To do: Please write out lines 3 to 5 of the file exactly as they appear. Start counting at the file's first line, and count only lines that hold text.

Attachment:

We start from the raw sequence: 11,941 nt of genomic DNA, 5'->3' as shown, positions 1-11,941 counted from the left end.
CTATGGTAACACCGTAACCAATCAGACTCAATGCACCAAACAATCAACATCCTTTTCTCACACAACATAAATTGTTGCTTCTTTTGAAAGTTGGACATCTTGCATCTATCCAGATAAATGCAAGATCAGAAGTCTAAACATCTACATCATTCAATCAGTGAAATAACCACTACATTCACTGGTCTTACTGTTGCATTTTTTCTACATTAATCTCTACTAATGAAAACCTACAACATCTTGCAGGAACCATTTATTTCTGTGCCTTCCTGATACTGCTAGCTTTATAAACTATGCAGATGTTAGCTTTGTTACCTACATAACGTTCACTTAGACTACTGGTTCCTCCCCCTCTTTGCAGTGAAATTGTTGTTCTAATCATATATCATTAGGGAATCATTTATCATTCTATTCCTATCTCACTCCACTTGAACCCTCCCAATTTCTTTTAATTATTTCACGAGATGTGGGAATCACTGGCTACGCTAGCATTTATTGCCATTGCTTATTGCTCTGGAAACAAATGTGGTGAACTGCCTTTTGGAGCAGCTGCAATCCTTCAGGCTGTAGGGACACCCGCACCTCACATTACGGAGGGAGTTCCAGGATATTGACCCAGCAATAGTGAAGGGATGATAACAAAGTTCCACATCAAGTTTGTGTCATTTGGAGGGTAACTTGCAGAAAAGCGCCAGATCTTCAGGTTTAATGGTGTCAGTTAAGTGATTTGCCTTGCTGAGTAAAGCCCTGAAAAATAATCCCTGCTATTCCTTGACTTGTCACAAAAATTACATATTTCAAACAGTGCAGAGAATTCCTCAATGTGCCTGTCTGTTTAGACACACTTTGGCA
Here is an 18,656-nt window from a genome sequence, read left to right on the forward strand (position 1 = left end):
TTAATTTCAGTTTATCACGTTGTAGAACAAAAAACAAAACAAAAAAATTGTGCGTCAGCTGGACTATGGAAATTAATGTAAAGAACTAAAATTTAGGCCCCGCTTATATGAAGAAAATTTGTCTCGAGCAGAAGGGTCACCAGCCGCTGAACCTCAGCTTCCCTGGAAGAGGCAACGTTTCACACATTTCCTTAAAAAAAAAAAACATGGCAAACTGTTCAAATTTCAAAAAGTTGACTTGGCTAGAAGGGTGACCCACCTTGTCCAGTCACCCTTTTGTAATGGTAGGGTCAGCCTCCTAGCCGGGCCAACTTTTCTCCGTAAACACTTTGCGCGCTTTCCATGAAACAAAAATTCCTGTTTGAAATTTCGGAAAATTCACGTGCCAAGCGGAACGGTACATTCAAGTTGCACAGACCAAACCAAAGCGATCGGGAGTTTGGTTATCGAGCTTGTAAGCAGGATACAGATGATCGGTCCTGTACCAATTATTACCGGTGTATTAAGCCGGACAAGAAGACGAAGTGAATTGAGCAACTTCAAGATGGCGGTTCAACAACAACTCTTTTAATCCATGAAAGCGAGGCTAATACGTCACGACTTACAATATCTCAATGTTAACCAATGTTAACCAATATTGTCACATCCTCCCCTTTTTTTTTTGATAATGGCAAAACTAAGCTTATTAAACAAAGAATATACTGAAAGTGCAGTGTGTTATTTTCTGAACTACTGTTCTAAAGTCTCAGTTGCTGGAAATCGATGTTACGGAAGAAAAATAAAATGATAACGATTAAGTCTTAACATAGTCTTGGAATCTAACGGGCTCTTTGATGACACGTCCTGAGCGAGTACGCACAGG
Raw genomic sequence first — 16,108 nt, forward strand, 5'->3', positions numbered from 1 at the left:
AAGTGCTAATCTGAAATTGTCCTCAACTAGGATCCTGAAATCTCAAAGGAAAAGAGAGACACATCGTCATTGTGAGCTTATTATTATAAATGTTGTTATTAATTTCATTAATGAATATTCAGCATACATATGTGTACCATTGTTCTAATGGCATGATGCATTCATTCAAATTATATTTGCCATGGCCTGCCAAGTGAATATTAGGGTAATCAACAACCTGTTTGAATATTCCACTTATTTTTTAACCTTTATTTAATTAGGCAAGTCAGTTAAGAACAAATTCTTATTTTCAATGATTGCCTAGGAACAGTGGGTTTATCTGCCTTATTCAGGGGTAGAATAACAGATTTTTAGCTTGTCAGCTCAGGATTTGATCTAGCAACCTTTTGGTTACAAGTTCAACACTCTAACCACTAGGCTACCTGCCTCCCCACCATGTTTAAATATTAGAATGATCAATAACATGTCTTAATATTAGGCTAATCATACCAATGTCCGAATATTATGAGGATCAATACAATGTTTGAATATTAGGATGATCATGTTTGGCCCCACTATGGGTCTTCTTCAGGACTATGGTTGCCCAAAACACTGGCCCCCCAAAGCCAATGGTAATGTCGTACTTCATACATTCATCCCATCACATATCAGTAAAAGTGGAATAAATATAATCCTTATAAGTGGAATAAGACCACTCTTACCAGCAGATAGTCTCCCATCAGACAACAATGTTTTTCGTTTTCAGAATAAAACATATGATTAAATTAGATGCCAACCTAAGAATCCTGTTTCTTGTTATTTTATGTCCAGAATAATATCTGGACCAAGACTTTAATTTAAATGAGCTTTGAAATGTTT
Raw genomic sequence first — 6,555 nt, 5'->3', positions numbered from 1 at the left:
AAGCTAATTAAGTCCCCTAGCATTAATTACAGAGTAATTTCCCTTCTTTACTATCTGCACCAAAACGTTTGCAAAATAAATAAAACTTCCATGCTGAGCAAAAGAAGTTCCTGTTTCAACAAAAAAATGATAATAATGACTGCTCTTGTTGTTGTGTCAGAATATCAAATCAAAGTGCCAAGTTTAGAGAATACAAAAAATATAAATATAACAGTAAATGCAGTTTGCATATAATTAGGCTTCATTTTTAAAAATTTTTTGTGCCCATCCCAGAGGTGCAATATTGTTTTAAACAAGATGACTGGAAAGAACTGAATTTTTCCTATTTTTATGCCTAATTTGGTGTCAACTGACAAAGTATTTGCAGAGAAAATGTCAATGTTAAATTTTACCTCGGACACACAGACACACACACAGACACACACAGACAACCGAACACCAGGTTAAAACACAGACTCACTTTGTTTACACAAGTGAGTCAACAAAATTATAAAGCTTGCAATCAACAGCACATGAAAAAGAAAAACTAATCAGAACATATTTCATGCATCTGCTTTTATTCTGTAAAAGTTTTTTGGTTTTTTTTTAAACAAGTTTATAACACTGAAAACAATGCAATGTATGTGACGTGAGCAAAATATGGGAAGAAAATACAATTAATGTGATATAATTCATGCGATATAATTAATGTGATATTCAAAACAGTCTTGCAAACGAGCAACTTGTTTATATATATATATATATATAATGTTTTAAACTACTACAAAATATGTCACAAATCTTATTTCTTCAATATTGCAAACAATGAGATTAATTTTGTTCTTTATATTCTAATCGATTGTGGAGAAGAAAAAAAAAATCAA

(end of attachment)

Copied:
Here is an 18,656-nt window from a genome sequence, read left to right on the forward strand (position 1 = left end):
TTAATTTCAGTTTATCACGTTGTAGAACAAAAAACAAAACAAAAAAATTGTGCGTCAGCTGGACTATGGAAATTAATGTAAAGAACTAAAATTTAGGCCCCGCTTATATGAAGAAAATTTGTCTCGAGCAGAAGGGTCACCAGCCGCTGAACCTCAGCTTCCCTGGAAGAGGCAACGTTTCACACATTTCCTTAAAAAAAAAAAACATGGCAAACTGTTCAAATTTCAAAAAGTTGACTTGGCTAGAAGGGTGACCCACCTTGTCCAGTCACCCTTTTGTAATGGTAGGGTCAGCCTCCTAGCCGGGCCAACTTTTCTCCGTAAACACTTTGCGCGCTTTCCATGAAACAAAAATTCCTGTTTGAAATTTCGGAAAATTCACGTGCCAAGCGGAACGGTACATTCAAGTTGCACAGACCAAACCAAAGCGATCGGGAGTTTGGTTATCGAGCTTGTAAGCAGGATACAGATGATCGGTCCTGTACCAATTATTACCGGTGTATTAAGCCGGACAAGAAGACGAAGTGAATTGAGCAACTTCAAGATGGCGGTTCAACAACAACTCTTTTAATCCATGAAAGCGAGGCTAATACGTCACGACTTACAATATCTCAATGTTAACCAATGTTAACCAATATTGTCACATCCTCCCCTTTTTTTTTTGATAATGGCAAAACTAAGCTTATTAAACAAAGAATATACTGAAAGTGCAGTGTGTTATTTTCTGAACTACTGTTCTAAAGTCTCAGTTGCTGGAAATCGATGTTACGGAAGAAAAATAAAATGATAACGATTAAGTCTTAACATAGTCTTGGAATCTAACGGGCTCTTTGATGACACGTCCTGAGCGAGTACGCACAGG
Raw genomic sequence first — 16,108 nt, forward strand, 5'->3', positions numbered from 1 at the left: